Of heroes and role models: the leadership’s archetypes
Santiago G. Ponce.
For many years, Paul has been the CEO of a successful multinational company in the FMCG business. He is seen as a charismatic leader and often emphasizes the company’s purpose and the values the company agreed to promote and to adhere to. Open-mindedness, responsibility, respect, cooperation, and an empowering team spirit are examples of the values he frequently repeats.
A couple of years ago, two Country Managers for two emerging markets with growing importance to the company were recruited: Steve and Marc. As part of their onboarding program, Steve and Marc spent some time with Paul. Paul used this opportunity to share his excitement about the vision and the values of the company with the two newcomers. Both were impressed and expressed their strong commitment to what they heard from Paul.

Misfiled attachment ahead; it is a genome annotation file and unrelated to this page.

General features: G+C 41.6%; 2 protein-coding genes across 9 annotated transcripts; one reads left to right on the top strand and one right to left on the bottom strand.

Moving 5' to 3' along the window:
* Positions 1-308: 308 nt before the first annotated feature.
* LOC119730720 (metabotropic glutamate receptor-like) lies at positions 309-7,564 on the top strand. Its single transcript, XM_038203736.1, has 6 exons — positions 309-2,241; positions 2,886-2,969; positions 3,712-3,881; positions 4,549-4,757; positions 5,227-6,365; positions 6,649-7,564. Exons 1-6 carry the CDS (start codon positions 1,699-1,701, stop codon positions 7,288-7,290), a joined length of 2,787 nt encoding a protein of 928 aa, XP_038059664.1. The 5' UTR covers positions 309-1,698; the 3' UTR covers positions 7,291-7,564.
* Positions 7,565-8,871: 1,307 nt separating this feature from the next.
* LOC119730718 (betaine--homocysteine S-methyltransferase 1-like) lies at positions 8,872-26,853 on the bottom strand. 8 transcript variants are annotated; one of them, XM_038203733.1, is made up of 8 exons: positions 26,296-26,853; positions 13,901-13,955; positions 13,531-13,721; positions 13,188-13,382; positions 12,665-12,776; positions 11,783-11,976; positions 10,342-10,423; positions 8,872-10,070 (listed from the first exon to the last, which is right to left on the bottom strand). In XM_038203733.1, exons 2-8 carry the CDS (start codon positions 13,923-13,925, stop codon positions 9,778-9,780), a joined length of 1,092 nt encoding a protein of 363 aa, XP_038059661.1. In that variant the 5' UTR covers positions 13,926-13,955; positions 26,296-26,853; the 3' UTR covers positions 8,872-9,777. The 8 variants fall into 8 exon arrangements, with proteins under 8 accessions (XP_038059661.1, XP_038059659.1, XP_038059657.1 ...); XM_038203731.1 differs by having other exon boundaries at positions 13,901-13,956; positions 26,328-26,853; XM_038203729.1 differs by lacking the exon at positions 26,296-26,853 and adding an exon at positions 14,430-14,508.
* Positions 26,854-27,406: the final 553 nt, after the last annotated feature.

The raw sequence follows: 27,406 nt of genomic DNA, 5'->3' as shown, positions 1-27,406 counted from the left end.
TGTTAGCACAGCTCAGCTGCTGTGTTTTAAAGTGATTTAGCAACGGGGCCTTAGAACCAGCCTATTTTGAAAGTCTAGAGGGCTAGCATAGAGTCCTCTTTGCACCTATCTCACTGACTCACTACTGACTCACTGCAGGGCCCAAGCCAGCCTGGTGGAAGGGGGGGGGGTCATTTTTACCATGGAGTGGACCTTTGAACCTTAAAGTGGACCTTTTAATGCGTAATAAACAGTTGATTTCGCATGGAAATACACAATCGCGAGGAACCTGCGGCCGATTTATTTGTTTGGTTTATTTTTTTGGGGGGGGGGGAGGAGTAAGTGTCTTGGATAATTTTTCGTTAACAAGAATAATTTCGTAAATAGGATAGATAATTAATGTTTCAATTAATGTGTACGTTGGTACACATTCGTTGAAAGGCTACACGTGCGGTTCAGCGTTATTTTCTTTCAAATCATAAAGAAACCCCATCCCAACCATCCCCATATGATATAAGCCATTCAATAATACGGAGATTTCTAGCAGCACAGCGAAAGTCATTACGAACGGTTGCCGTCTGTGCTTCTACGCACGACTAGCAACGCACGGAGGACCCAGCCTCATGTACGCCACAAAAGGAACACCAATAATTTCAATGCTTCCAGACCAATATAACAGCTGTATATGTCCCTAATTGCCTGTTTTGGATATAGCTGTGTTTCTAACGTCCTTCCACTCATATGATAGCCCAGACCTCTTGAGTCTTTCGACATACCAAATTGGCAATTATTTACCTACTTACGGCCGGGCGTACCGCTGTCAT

Our three characters regularly met, together with other senior managers, in the bi-monthly management team meetings of the company. Amazingly fast, Steve developed the image of a rising star. He was a brilliant presenter and reported results that developed beyond expectations. It seemed that he had an answer to all questions, and in case of problems, his analysis was fast and sharply identified external circumstances or the lacking quality of some of his team members as the source of the issue. He usually reacted fast and fixed it.
Marc was different. The results in his area of responsibility developed with a steadily increasing growth rate but not as spectacular as the results of Steve. When facing challenges, he rarely gave a spontaneous answer. He went back to develop the solutions together with his team. To report successful achievements, he often brought members of his team to the meeting who presented the successes. When things went wrong in his market, he openly spoke about it, stood up for his team, and stressed the learnings discovered together.